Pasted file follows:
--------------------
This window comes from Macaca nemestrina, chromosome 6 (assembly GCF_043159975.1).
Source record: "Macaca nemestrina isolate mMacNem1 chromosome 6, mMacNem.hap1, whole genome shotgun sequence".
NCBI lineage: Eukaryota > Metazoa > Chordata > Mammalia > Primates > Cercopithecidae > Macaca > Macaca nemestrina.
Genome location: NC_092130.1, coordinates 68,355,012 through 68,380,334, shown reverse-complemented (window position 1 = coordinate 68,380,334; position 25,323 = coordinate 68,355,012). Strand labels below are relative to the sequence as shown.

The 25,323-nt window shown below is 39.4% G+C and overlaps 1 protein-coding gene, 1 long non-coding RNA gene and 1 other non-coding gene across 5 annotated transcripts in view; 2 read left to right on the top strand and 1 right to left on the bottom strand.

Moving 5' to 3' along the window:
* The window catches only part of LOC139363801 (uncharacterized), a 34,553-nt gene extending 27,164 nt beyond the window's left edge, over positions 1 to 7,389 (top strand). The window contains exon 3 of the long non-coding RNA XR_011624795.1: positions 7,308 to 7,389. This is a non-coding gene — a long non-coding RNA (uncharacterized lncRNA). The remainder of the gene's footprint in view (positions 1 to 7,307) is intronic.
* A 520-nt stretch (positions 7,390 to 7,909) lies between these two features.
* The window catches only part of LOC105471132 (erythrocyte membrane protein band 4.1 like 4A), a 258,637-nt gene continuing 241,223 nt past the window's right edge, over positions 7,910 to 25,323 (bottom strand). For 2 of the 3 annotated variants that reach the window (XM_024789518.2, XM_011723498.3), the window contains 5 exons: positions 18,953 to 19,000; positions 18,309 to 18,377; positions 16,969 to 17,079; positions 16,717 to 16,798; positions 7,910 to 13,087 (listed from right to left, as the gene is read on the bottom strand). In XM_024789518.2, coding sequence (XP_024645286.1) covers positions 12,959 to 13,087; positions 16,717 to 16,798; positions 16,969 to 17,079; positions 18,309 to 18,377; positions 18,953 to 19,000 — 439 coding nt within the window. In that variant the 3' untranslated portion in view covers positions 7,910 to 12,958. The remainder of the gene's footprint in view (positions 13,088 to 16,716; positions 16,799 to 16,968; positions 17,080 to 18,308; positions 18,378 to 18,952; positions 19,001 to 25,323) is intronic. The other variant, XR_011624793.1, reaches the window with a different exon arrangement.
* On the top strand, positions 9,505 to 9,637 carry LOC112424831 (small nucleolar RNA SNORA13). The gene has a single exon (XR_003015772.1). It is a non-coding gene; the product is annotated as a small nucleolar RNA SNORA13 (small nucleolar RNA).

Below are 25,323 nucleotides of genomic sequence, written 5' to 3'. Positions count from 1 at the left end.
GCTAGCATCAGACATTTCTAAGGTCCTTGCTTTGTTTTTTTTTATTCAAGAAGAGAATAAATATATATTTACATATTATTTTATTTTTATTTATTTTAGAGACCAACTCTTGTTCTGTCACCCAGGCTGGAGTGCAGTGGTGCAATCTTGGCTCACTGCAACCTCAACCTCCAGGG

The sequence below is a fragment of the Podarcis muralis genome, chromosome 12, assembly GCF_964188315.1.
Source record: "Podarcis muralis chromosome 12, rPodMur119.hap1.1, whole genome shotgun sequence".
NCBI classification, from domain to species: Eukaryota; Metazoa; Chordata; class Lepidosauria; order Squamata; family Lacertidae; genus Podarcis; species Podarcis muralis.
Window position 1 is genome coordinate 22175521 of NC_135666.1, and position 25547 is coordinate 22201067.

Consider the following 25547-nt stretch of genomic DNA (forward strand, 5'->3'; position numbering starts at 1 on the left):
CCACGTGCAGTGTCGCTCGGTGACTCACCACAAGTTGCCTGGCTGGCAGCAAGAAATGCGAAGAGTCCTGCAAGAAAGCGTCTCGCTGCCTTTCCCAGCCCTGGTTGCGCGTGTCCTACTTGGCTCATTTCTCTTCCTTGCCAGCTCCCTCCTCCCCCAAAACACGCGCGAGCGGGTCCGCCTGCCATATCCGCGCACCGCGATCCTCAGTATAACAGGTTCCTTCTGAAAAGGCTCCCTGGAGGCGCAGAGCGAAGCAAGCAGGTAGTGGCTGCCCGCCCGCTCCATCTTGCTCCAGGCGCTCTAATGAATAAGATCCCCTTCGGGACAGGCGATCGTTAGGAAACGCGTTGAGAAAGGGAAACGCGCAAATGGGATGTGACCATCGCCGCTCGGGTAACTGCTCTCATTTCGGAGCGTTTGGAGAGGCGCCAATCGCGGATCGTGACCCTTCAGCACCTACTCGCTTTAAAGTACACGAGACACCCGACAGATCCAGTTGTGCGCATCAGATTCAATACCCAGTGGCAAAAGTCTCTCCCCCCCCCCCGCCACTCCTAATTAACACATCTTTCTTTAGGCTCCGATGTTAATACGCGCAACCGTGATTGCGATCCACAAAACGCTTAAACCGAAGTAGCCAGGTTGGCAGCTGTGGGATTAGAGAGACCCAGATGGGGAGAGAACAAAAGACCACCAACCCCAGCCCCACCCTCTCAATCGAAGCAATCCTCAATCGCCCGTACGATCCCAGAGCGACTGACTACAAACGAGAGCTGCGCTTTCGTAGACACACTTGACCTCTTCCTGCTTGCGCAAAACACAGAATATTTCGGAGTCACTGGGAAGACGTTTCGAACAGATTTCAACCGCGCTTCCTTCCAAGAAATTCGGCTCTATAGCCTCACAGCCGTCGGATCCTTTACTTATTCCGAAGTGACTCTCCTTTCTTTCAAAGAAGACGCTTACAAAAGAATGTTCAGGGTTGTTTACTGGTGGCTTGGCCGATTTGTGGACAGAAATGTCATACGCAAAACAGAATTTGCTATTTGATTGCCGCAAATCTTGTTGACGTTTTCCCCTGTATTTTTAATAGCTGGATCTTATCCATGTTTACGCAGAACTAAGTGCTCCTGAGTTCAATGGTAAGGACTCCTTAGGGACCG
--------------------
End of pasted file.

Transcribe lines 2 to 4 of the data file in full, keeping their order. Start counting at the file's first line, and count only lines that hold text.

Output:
Source record: "Macaca nemestrina isolate mMacNem1 chromosome 6, mMacNem.hap1, whole genome shotgun sequence".
NCBI lineage: Eukaryota > Metazoa > Chordata > Mammalia > Primates > Cercopithecidae > Macaca > Macaca nemestrina.
Genome location: NC_092130.1, coordinates 68,355,012 through 68,380,334, shown reverse-complemented (window position 1 = coordinate 68,380,334; position 25,323 = coordinate 68,355,012). Strand labels below are relative to the sequence as shown.